Other/Mixed Squat (atg vs. parallel), article, knee pain

Other strength modalities (e.g., Clubs), mixed strength modalities (e.g., combined kettlebell and barbell), other goals (flexibility)
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John Kowalski

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Everything you and @North Coast Miller say seems legit, but... it's been only a few days since I started experimenting with parallel form and really everything that the author of the article mentions makes sense. My knees feel better than ever, I feel my muscles more during a squat, walking is easier - he mentions that deep squats are altering the gait and I think I feel what he meant now. And you also have to take into consideration that I have what Stuart McGill calls "ukrainian hips", going deep into a squat was always natural for me, I didn't have to force anything.
 

North Coast Miller

Level 8 Valued Member
Everything you and @North Coast Miller say seems legit, but... it's been only a few days since I started experimenting with parallel form and really everything that the author of the article mentions makes sense. My knees feel better than ever, I feel my muscles more during a squat, walking is easier - he mentions that deep squats are altering the gait and I think I feel what he meant now. And you also have to take into consideration that I have what Stuart McGill calls "ukrainian hips", going deep into a squat was always natural for me, I didn't have to force anything.


This is good news no matter. Within a range it all works, so the important thing is you can do it within that range.

As I've mentioned it isn't an option for me to not go deep, so likewise I'm just glad I can do them at all.
 

rickyw

Level 7 Valued Member
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Steve Freides

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@rickyw, I just read the first of the two links you provided. What I noticed missing, unless I overlooked it, was mention of whether or not the author's back problems got better as a result of one-legged squatting. My guess is that they did, and not only because he stopped heavy back squats, but because the asymmetric loading made him a more resilient athlete. That's my theory, anyway.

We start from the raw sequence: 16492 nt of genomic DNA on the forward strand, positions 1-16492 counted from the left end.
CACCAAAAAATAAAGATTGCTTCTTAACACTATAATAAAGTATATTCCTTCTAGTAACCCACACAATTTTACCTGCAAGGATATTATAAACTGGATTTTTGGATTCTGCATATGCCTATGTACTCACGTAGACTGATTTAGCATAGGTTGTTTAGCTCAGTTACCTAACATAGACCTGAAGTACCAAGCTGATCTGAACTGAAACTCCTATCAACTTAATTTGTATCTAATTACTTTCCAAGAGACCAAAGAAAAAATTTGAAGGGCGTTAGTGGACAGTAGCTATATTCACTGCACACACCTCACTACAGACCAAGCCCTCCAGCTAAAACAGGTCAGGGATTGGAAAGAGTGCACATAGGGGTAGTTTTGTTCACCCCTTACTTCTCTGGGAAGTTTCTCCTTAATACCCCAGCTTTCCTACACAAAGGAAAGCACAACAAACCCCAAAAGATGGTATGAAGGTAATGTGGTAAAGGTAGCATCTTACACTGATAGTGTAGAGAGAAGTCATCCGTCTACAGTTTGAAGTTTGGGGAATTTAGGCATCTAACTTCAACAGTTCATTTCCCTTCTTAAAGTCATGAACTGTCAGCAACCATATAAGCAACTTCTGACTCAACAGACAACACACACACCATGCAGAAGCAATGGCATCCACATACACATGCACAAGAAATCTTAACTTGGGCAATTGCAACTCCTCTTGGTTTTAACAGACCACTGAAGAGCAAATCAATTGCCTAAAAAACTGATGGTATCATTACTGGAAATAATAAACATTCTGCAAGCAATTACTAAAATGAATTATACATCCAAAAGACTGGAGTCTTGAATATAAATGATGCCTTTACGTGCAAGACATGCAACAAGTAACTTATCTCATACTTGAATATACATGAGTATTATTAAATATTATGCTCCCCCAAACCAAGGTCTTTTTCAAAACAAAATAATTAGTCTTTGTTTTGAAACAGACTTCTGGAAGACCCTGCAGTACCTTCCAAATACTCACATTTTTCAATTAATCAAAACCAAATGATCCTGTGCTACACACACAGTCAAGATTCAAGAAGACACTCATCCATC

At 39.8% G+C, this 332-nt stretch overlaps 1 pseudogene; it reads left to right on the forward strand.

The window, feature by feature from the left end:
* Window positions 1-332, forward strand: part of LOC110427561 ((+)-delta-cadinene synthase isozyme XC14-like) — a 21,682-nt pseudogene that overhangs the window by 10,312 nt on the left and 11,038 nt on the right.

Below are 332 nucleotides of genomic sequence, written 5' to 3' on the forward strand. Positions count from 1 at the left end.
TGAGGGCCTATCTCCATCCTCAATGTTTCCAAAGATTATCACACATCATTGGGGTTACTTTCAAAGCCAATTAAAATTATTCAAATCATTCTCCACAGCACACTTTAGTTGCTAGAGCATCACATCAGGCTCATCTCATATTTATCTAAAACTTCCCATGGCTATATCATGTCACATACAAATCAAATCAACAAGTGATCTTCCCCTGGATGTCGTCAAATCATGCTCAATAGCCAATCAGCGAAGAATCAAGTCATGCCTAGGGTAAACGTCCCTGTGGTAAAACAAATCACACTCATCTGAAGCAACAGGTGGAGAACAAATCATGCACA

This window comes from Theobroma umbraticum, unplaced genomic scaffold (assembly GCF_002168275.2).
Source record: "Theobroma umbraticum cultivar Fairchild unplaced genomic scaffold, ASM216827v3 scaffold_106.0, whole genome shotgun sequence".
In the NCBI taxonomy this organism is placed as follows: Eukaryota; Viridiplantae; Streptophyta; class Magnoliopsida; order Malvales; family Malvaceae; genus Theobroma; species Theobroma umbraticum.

-S-
 

North Coast Miller

Level 8 Valued Member
I am still a bit amazed at how controversial squats are/have become. In my experience they are one of the safest and most effective exercises out there if performed correctly and with a reasonable load. I have never seen nor experienced any altered gait, or chronic injury, CNS burnout or any of the cited issues as long as the movement was performed with an aim toward quality.

Substituting with a split squat might be good for the legs, but the criticism of squats - that the back is the limiting factor - is to me only pointing out why they are so important. When we lift from the floor, we have to tie in our legs to the upper body for max functionality. Strong legs and a back/core not developed to make use of them would seem a waste for many movements.

I have seen people attempt far more weight than they should, and people execute with poor form, but that is common to many lifts, the powerlifting three in particular with Olympic lifts right behind.

1 in 5 athletes with back pain from squatting is a crazy percentage - I'd be looking to do things different as well. I have nowhere near the exposure these authors have, but with rates that high I'd be looking at other environmental factors - occupational posture, too much desk slumping, etc.
 

John Kowalski

Level 2 Valued Member
This article about squats could be flawed probably, I would trust Dr. Stuart McGill - that everyone will squat with a different technique which is caused by different hip mechanics.
 

North Coast Miller

Level 8 Valued Member
FWIW, I checked depth today and my tailbone is 8" off the deck. Any further and I lose alignment as well as some lumbar discomfort where I have fascia arthritis. Maybe not AtG but...

Hips are easily much lower than knees.
 

rickyw

Level 7 Valued Member
As a friendly counterpoint:

1 in 5 athletes with back pain from squatting is a crazy percentage - I'd be looking to do things different as well. I have nowhere near the exposure these authors have, but with rates that high I'd be looking at other environmental factors - occupational posture, too much desk slumping, etc.

If I remember, Mike Boyle trains a lot of hockey players, most of whom are generally taller and probably have longer legs. I could see single leg work being so much easier to implement and teach and generally less risky then a backsquat for these athletes, and many athletes. Part of me wonders if the back pain % was so high because of the build of the athletes along with their primary focus being their sport and not their squat form. Also, single leg work really increases the proprioceptive demand to the feet and ankles, and the whole lower extremity really. Hockey players (and many of us who don't play football or compete in squatting) really could use that moreso than squatting down with heavy weight-IMO. I know when I focus on single leg work, my legs and feet just feel more nimble.